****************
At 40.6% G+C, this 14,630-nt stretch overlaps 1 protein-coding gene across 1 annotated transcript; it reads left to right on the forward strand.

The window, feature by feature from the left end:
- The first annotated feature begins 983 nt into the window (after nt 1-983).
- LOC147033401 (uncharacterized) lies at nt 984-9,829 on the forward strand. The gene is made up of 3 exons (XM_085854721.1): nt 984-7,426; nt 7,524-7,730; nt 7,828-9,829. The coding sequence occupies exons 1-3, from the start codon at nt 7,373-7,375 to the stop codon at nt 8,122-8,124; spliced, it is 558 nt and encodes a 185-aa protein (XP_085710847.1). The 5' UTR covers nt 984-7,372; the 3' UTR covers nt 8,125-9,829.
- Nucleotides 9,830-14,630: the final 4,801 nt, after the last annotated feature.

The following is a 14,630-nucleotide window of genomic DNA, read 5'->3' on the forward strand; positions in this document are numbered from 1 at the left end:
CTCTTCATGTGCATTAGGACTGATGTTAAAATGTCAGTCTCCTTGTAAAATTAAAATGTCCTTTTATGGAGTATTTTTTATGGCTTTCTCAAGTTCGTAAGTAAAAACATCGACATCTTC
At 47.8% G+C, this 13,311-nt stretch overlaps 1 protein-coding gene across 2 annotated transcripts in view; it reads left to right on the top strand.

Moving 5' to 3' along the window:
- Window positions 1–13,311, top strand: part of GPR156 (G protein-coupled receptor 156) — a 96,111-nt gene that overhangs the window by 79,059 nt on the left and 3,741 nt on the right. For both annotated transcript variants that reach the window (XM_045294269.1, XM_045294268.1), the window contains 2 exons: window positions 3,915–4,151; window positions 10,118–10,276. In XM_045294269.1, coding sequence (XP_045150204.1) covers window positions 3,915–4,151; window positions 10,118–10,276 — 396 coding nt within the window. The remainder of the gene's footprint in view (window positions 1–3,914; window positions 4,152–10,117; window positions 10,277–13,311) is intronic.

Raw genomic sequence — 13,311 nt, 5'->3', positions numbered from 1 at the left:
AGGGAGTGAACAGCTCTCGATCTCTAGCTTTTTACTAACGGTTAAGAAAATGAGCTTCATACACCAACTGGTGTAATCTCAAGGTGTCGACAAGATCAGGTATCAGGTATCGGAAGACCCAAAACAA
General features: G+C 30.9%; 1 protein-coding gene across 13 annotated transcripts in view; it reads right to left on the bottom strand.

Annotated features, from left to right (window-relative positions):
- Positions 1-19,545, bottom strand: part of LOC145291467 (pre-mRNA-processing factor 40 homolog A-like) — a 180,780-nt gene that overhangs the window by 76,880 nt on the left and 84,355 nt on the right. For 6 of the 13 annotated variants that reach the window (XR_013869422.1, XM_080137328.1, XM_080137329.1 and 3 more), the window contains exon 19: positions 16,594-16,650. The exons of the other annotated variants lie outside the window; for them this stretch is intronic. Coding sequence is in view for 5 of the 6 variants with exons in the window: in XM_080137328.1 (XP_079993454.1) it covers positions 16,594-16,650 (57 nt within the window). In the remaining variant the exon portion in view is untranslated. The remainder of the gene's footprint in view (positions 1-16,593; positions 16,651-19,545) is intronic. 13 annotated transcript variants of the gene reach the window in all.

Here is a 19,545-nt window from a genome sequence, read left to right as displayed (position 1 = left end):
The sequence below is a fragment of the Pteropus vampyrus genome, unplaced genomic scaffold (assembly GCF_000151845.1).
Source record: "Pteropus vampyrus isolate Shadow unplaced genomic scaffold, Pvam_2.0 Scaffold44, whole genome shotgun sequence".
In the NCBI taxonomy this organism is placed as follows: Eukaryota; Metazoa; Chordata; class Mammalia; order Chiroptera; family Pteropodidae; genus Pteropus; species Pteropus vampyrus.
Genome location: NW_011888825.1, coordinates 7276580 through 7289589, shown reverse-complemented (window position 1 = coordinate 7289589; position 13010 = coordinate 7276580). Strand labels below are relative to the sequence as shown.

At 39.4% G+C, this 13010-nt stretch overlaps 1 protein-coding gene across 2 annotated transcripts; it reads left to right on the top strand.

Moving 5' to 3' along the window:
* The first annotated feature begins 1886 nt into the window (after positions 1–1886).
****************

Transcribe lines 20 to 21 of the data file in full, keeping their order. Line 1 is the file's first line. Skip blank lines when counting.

Genome location: NW_011888825.1, coordinates 7276580 through 7289589, shown reverse-complemented (window position 1 = coordinate 7289589; position 13010 = coordinate 7276580). Strand labels below are relative to the sequence as shown.

At 39.4% G+C, this 13010-nt stretch overlaps 1 protein-coding gene across 2 annotated transcripts; it reads left to right on the top strand.